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Jaguar’s New to Use Aluminium Platform

Jaguar announced at the Frankfurt Motor Show that it will be switching its vehicle architecture to aluminium for a sports sedan, due to be launched in 2015. A press release from Jaguar stated that “it will be the most efficient, advanced, and refined premium sports sedan ever seen in the C/D segment” and has been named the iQ[Al]. This will be the first all-new Jaguar architecture for decades
The new modular designed platform is going to offer Jaguar a number of benefits:

  • “Aluminum allows us to use more sophisticated suspension. It’s a light, stiff platform. The small sedan has the same complex stiffness parameters around the front suspension as the F-Type”
  • The iQ[Al] will be all-wheel-drive capable allowing it to rank among its AWD prestige sedan competitor set with the advanced of an lighter weight aluminium monocoque design.
  • Jaguar Land Rover is building a new factory for its own all-new four-cylinder engines, both gas and diesel, in a vast range of power outputs for the new architecture.
  • Cars with the new iQ[Al] architecture will also have the 340-hp and 380-hp supercharged V-6 engines now in the Jaguar F-Type
  • The flexibility of an all-aluminium platform will also offer scale economies however there will be limitations as the front end cannot be made shorter limiting Jaguar to a compact saloon being the smallest vehicle available using iQ[Al].

Jaguar’s new alumium platform is most likely a successor for the XFThe new vehicle architecture, most likely a successor for the Jaguar XF, will be entering a market already occupied by the BMW 3 Series, Mercedes C-Class and Audi A4/5 with estate, coupe and convertible body styles available. Particularly in markets like Europe an estate body would seem like a strong prospect to join the sedan, but in the shorter term, Jaguar doesn’t appear ready to match similar downmarket moves by Mercedes-Benz (A-Class) and BMW (1-Series).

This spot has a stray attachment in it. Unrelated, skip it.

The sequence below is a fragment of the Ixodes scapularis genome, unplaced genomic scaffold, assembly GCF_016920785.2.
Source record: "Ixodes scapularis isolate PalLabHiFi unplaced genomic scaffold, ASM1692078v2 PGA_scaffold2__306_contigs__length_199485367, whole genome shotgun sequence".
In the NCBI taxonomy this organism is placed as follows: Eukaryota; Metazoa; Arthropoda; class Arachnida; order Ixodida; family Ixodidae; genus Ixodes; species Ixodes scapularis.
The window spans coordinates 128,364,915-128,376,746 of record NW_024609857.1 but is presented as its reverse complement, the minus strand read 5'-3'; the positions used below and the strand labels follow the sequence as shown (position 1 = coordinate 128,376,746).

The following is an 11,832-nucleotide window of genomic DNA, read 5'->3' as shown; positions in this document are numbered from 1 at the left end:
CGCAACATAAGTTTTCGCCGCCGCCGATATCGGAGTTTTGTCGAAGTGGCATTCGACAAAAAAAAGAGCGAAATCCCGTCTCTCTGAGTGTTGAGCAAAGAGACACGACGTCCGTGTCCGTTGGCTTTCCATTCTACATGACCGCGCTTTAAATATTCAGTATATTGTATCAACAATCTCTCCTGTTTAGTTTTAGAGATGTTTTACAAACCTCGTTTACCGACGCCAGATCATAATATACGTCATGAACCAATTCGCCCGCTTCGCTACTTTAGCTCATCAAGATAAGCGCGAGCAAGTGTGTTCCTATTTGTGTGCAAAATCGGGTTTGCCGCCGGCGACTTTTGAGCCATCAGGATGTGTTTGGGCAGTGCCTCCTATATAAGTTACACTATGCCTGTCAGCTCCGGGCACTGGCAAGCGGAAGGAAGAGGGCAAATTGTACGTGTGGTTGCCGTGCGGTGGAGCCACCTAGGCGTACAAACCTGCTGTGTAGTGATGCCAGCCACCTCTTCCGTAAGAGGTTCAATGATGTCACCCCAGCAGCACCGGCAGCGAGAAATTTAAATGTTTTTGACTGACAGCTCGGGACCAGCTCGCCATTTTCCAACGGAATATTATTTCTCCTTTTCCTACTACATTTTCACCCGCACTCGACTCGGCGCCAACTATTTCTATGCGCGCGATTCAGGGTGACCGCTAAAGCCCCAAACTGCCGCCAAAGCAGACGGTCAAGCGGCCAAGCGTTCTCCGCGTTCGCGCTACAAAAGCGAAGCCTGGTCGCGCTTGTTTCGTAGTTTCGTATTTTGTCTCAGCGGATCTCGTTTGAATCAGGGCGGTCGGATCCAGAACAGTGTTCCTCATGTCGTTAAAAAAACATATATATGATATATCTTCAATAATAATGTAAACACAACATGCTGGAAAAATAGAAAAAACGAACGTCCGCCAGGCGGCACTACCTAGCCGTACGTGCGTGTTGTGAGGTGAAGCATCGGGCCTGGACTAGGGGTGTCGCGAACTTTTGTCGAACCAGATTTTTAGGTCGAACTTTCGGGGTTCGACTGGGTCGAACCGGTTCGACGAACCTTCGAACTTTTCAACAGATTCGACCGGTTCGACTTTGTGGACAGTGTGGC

The limitations of the new architecture were explained by the company’s global brand director, Adrian Hallmark – “I can’t comment on every single car we build from this architecture; I can say that XJ is probably also beyond the limits of the architecture, because you start to get to weight and crash load factors. The minute you touch a couple of components, you get a ripple effect – and you have to start everything again. So you end up back where you start with the current XJ architecture.” He went on to say “If you take the segment that we’ve targeted, this combination of material [aluminium], engines and architecture is the sweet spot” also explaining “it’s got flexibility between two segments, but not three or four.”

All current Jaguar cars will be replaced using the new adaptable set of aluminium structural parts, suspension and electronics, the earliest most likely being the XF around 2017. Before that however comes the small saloon in 2015. Jaguar initially thought of making this car a type of four-door coupe, or hatchback but realised that worldwide it’s the regular saloons that sell in big numbers, so that’s what it’ll make. “I’ve finished designing it,” says Ian Callum, Jaguar’s design director.

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